Feeling veggie-deficient? How to incorporate vegetables into your meals

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Vegetables provide so many essential vitamins and nutrients to help your body stay healthy. That’s why it’s frightening that a survey done by Dr. Praeger’s in the United States found that 1 in 4 respondents have never tried vegetables. At all. Therefore, we at the Clog are here to make vegetables seem doable and tasty so that you feel more comfortable incorporating them into every meal of the day, every day of the week.

Vegetables are very lonely

There is no rule stating that vegetables have to be eaten alone, unseasoned, after being boiled in water. The best way to eat vegetables is to hide them in other foods. This way, you’ll be so lost in the taste that you’ll forget that they’re even there. For example, you can make an omelet with bacon in it, but add asparagus or spinach as well. You can make pasta with red meat sauce, but also mix in broccoli. If you like smoothies, you can still mix a good amount of vegetables in with fruit, honey and Greek yogurt, eliminating the need to add excess sweetener to hide the taste.

Don’t be shy — spice it up

The number of spices that exist is probably endless, so don’t be afraid to add spices beyond salt and black pepper. We recommend using cumin, paprika or oregano to complement the flavors of your main entree. Condiments can add an extra something too, so if you like ketchup, teriyaki sauce, ranch or hummus, feel free to slather your vegetables in any of these options.

Olive oil should be your best friend

In my humble opinion, boiling vegetables sucks the life and flavor out of them. Olive oil, specifically extra-virgin olive oil, is rich in healthy fats and antioxidants. I use it whenever I cook anything in a pan, from pancakes to eggs to chicken. We recommend putting about a tablespoon of olive oil in a pan and cooking your vegetables there, or putting olive oil on a tray and slathering your vegetables in it before putting them in the oven.

Try oven-roasting or air-frying your veggies

You don’t always have to cook your veggies in the microwave or on the stove. An easy way to add vegetables to your meal is to put your meat and vegetables on the same tray and cook them together. If you don’t eat meat, you can of course still cook your vegetables in the oven. We recommend slathering your vegetables in olive oil and red wine vinegar, then adding the spices of your choice. A basic guideline for roasting them is to put them in the oven at 350 F for about 10 minutes, but depending on how many vegetables and what types you’re cooking, you might need less or more time.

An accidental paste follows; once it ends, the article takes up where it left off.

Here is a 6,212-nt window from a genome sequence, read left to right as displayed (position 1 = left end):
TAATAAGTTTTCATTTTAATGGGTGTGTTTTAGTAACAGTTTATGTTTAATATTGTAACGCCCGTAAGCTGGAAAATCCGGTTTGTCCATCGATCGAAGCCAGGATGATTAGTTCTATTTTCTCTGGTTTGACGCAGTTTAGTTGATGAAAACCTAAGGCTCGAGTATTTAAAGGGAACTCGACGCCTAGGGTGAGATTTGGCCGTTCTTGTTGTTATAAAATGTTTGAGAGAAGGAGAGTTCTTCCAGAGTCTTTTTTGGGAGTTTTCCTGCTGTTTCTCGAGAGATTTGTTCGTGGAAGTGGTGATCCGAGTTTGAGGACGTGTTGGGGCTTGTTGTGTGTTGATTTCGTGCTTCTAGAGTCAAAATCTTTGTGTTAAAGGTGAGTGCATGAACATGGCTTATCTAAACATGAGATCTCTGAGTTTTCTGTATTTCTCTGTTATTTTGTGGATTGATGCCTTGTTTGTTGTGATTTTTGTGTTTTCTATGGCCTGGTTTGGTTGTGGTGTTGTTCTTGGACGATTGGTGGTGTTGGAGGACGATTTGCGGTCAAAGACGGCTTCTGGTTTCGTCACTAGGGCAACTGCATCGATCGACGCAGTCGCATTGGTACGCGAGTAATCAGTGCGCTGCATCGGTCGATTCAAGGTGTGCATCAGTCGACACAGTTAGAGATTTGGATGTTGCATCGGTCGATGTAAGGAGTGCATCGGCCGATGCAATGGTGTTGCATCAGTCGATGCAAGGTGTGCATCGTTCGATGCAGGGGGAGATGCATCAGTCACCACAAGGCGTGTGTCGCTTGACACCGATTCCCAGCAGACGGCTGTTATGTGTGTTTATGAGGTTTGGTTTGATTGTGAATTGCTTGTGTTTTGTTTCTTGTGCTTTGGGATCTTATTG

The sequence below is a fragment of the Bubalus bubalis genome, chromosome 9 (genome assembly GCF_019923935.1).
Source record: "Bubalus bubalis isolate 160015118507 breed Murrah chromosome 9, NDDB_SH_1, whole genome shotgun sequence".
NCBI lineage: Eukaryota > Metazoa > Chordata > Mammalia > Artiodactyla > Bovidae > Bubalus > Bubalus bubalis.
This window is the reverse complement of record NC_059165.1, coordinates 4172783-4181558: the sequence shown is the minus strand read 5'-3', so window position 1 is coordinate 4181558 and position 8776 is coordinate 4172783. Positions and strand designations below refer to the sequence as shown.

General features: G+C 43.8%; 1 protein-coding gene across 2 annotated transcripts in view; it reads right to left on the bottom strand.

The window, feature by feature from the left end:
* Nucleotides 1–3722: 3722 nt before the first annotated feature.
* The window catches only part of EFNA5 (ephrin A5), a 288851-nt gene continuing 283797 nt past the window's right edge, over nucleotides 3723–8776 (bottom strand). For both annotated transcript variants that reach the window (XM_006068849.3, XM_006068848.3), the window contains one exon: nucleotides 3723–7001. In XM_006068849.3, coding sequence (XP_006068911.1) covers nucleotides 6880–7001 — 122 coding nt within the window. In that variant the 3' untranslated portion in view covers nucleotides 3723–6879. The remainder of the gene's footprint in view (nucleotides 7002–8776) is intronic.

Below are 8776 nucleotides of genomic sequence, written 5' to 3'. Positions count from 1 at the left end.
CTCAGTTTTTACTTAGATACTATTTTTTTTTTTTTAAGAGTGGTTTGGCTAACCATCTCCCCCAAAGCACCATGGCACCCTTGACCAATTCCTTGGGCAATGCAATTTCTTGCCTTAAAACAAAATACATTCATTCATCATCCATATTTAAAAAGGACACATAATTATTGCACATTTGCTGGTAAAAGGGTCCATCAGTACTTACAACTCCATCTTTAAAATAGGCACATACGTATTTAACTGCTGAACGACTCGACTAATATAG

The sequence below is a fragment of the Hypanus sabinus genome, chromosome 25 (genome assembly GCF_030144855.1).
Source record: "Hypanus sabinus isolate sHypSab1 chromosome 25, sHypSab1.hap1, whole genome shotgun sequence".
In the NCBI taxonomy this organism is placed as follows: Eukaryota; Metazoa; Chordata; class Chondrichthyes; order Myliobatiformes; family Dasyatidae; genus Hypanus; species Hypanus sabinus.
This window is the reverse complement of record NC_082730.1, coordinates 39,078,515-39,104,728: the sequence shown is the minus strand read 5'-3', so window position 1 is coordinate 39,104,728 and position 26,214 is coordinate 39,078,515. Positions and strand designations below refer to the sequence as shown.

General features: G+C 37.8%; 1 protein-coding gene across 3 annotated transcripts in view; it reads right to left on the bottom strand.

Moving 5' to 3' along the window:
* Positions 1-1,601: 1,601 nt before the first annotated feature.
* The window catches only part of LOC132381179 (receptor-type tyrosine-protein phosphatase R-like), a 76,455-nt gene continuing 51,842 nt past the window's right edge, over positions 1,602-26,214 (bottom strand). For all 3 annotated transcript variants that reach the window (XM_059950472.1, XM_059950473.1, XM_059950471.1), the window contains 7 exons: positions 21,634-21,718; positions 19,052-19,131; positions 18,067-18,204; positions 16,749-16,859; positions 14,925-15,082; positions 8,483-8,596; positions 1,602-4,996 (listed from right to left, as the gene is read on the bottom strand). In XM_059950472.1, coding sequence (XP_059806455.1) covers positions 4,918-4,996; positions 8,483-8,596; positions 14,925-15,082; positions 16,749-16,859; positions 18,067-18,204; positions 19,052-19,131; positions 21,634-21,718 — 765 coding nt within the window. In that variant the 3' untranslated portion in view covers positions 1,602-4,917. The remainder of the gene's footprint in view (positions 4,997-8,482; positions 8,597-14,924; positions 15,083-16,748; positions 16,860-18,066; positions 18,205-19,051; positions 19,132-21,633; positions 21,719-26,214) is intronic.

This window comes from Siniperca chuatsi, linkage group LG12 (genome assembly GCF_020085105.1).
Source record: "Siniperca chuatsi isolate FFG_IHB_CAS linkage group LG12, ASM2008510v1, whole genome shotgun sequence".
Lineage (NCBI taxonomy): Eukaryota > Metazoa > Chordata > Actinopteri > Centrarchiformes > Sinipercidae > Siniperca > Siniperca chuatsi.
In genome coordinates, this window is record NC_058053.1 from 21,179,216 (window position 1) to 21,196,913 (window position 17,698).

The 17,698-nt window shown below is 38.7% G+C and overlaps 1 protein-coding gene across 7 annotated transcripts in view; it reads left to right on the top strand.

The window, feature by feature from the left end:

Frozen veggies still count as vegetables

If you want a full-fledged argument in favor of frozen veggies, you can click here. In summation, there’s no shame in buying frozen vegetables because you will still get crucial vitamins and nutrients. You also don’t have to worry about them going bad if you forget them in the fridge. There’s a wide variety available, from corn to broccoli to cauliflower. You can add olive oil and seasonings of your choice and throw the frozen vegetables in the microwave. If you’re feeling extra fancy, you can always cook them in a pan on the stove too.

One size does not fit all

Lastly, it is important to remember that not every vegetable will be appealing to every person, no matter how you prepare it. Your goal should be to find a few vegetables that you enjoy enough to consume every day (or most days). If you don’t like the smell of squash or find the texture of green beans repulsive, don’t give up vegetables altogether. There is a perfect one for you out there.

Thanks for reading, Bears. We at the Clog hope you try out these tips and keep eating healthy!

Contact Özge Terzioğlu at [email protected].